The Internet: Freedom & Neutrality

What freedom do we exactly want?

What freedom do we exactly want?

Ever since SOPA and PIPA blared across the internet early this year, there has been consistent discussions about free speech on the internet. Over the course of 2012, we have seen the confusion of net neutrality, U.S. Elections, issues sprouting from Reddit and now Google’s opposition of UN’s regulations. Free speech and freedom of unrestricted access has been the principle issue of 2012.

These issues are vast and cannot be covered under a single post. But I’ll attempt to dilute the issues into a central theme and offer a broad guideline towards handling such issues.

 

Information Delivery

SOPA, PIPA, net neutrality focuses on information delivery. Lawmakers are worried about the control and legality of information on the internet. They want certain forms of policing to be doable. Law enforcement is nothing if slow and inefficient and that is what SOPA and PIPA attempted to correct. The problem with the infamous two is they went overboard. It was almost equivalent to giving any firm the right to act as the law. But the issue remains – How do we keep the internet from turning into a chaotic mess that disregards ownership and legitimate use of information?

What if the internet differed based on the telco delivering it?

What if the internet differed based on the telco delivering it?

Net Neutrality is a little different but stems also from information delivery. Basically, you do not want any government or firm (read: ISPs) to curate the content that you see. Because ISPs can do behind the scenes deals with content creators, there exists a high possibility that viewing content under ISP A will yield very different results from ISP B. In the eyes of purists: The internet should be the same no matter how you access it. But can this work? What incentives do a firm have to preserve an untouched version of the internet? Obama’s stance on keeping the internet free of curation basically won him votes from the tech community.

 

Freedom of Speech

Reddit came into play as an icon of free speech. It’s rise to prominence came to full fruition in 2012. But Reddit turned against its own principles when freedom of speech came to haunt it. When I say free speech on Reddit, I mean free speech in every sense. Reddit has sections (subreddits) for everything and anything. This includes news, politics, humor and also pornography, sections dedicated to voyeuristic photos of children, among other socially distasteful interests. But hey they are all for free speech isn’t it?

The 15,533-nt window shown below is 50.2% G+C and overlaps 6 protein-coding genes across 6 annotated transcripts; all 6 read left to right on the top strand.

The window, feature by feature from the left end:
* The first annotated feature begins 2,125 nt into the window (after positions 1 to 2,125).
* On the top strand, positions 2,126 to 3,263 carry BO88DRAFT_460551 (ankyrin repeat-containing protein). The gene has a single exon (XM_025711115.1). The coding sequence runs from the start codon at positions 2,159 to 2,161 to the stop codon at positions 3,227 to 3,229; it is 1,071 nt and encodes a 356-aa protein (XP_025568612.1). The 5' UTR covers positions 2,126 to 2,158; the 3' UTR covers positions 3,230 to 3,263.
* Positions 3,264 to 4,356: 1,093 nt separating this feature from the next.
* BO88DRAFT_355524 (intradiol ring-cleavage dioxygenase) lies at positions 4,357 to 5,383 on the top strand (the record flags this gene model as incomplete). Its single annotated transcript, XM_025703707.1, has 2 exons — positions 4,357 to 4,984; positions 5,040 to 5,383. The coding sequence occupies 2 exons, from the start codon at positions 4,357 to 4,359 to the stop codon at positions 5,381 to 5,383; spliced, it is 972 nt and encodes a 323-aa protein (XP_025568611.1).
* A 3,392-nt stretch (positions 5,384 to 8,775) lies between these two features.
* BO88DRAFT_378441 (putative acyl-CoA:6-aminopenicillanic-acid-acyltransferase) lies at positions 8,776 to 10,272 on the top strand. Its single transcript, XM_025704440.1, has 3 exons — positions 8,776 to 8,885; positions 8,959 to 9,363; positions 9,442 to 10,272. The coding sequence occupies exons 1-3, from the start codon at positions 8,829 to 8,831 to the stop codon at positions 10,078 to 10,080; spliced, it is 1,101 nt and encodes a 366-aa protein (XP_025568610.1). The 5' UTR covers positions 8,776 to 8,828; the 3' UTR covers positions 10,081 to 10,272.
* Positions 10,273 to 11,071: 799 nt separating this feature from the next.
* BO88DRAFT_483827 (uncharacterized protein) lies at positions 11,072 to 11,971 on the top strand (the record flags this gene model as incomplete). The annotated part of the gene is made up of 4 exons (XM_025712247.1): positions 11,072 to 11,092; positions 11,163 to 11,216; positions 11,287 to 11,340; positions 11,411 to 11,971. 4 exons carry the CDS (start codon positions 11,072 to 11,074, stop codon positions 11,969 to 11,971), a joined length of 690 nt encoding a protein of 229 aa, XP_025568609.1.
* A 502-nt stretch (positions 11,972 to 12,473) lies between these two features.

The same site that campaigned for net neutrality and freedom of information decided to remove links to a legit source of information.

 

No. When a huge contributor to the above mentioned distasteful sections was unmasked, Reddit decided to shut down links to the site that unmasked that contributor. The same site that campaigned for net neutrality and freedom of information decided to remove links to a legit source of information – basically because that source was showing the world the darker side of Reddit and tying username to the face of one of its shadiest contributors. It was a hypocritical move and Reddit realized it, reversing its decision within 48 hours  – but the damage was done.

 

The Question

The issue of freedom and neutrality can be summed up in a question to each side of this debate:

  • Those that seek to control and curate: Are your arguments sustainable? Can the internet really be controlled? Who are you to decide for the masses?
  • Those that seek freedom: Will you sing the same tune when the freedom of others encroaches on yours?

Both are idealistic goals that will never be achieved for simple reason – There is no self sustainable incentive that will drive the mechanism above. Firms have no desire to be net neutral and individuals have no desire to keep freedom of speech the moment they are on the receiving end of somebody else’s freedom of abuse.

 

The Solution

But this doesn’t mean there isn’t a solution to this. The end goal is to keep the internet as a vibrant place where everyone can view and participate without restriction or curation bias. The solution is transparency and accountability.

 

The solution is transparency and accountability.

 

Laws should not dictate what firms can do and cannot do. They should be left free to operate but must declare the content deals they sign that could change the neutrality of information services that they provide. Let consumers decide with their dollar vote if they agree with the direction of the firm.

Individuals should not be barred from doing as they like. Give everyone freedom but make their real names appear next to it. If one desires freedom to do as he likes, then one shouldn’t shy away from the responsibility of doing as he wants to. This measure is difficult to implement, but when done, it is a fair yard stick for all users.

The main mechanism behind the two pronged solution above is simple: Let society decide on its own who are the firms or individuals that are doing right and who are the ones that should be shut down or prosecuted. Let such a responsibility not fall in the hands of the few in power may it be economic, judicial  or political.

 

Conclusion

Laws and statues are made not to control or suppress but to facilitate an efficient society. The law should never come under the spotlight. The moment it does, it has failed its duty to the people. Of course, it is overly idealistic to believe this can but implemented in short notice. But within the technological sphere and in light of these broad issues – the solutions at hand can be simple and fair if we take a good look from beyond ourselves. Transparency and accountability is the way forward in the long run.



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